Rudd gets full marks for making the trip from the Ineos boss, who has not always had easy relationships with Westminster politicians.

He moved the company’s headquarters to Switzerland after falling out with Gordon Brown and the last Labour administration, which didn’t allow his company to defer a £350m VAT payment. He is also an outspoken critic of the EU, insisting that Britain would be better off outside Europe.

“There’s no substitute for seeing firsthand a well being drilled,” says Ratcliffe, who was back in his birthplace to speak at the Manchester Business School.

A romantic about the north’s industrial heritage, Ratcliffe was born in Failsworth, a Manchester suburb, and the story is that he learnt to count by clocking the chimneys he could see from his bedroom window. His family moved to East Yorkshire, where he went to Beverley Grammar school and became fascinated with science. He is now a big believer in the grammar school system and points out that Ineos is effectively run by three former grammar school boys. Later he went to Birmingham University to study chemical engineering.

Ineos's Grangemouth oil refinery
Ineos’s Grangemouth oil refinery. Photograph: Murdo Macleod

He’s now living a life that seems a million miles away from his modest beginnings. He has homes in Switzerland, the New Forest and west London, where he has recently rehoused the group’s UK head office. Then there’s the billionaire’s must-have – a 255ft superyacht complete with wine cellar and undersea viewing area. The helipad converts into a pitch for ball games. Two sons from his first marriage work for Ineos; his daughter lives with his second wife in Switzerland.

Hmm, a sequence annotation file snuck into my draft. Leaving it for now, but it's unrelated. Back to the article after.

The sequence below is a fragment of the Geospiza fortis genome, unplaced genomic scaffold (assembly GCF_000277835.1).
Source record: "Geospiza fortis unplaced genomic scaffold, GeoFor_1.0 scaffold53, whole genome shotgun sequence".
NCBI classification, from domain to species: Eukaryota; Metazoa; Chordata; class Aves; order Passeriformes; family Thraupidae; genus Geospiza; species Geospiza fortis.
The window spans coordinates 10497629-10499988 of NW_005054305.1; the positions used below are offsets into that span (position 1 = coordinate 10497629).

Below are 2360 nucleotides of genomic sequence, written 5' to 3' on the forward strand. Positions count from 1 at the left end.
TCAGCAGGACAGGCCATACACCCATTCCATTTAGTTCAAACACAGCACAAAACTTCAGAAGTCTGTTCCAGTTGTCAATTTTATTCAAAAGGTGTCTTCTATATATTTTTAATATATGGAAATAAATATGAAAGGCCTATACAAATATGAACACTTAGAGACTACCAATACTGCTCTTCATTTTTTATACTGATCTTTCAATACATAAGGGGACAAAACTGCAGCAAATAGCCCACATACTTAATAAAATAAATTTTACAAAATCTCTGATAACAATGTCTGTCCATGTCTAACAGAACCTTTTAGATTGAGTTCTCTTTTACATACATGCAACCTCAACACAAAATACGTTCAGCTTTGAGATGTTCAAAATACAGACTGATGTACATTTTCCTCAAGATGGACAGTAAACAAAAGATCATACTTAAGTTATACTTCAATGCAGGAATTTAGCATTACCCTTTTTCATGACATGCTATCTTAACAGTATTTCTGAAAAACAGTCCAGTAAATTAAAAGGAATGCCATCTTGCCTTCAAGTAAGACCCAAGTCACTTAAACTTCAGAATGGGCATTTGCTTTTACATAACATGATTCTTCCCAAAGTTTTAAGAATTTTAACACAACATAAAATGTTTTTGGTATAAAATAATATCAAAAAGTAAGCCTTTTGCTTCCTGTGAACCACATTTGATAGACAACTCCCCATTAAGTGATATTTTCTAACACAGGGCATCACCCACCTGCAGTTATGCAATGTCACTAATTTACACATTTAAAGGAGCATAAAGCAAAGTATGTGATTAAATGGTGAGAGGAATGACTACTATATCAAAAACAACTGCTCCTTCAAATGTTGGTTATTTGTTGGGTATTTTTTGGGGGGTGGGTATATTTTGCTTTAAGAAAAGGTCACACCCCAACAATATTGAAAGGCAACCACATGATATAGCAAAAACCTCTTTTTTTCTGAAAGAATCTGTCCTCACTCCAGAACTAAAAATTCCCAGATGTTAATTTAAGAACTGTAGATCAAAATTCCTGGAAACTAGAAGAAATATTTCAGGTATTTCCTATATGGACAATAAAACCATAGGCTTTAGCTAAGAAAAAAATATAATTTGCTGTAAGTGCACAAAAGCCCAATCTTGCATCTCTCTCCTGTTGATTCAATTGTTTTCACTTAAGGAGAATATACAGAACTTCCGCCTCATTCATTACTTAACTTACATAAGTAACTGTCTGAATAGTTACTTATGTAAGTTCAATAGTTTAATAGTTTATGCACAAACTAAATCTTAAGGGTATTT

One of his favourite themes is the need to take manufacturing more seriously in the UK. He’s not happy that Britain has fallen far behind Germany in the past two decades: “Twenty years ago the UK had 25% of its output in manufacturing, the same as Germany. Now it’s collapsed to 11% in the UK, compared with the same level there.”

The important factors in a thriving manufacturing sector, he says, are energy costs, skills and good union relations. Ineos had its own union crisis in 2014, when Ratcliffe threatened to shut the Grangemouth oil refinery unless there was a rethink on pay and conditions. It was a bitter dispute, which he won.

On energy costs and skills, he says, the UK is well behind its competitors. “I’m afraid we have fallen behind in producing skilled workers for our sector. There’s a clear observation from where we are that the skill level is not as high as in Germany, for example.” He says the UK’s energy costs are completely out of line with its rivals, which is where fracking might come in.

“I travel about in the north, and if you compare it with the old industrialised areas, it’s not looking as well-invested as it might be. It would be nice if areas could be revitalised – like places in the US such as Pittsburgh, for example, which have been transformed through shale. There you have shiny cars in a shiny city because of the development of shale in an old industrial heartland. I have a view that shale has the potential to do that here in the north of England.”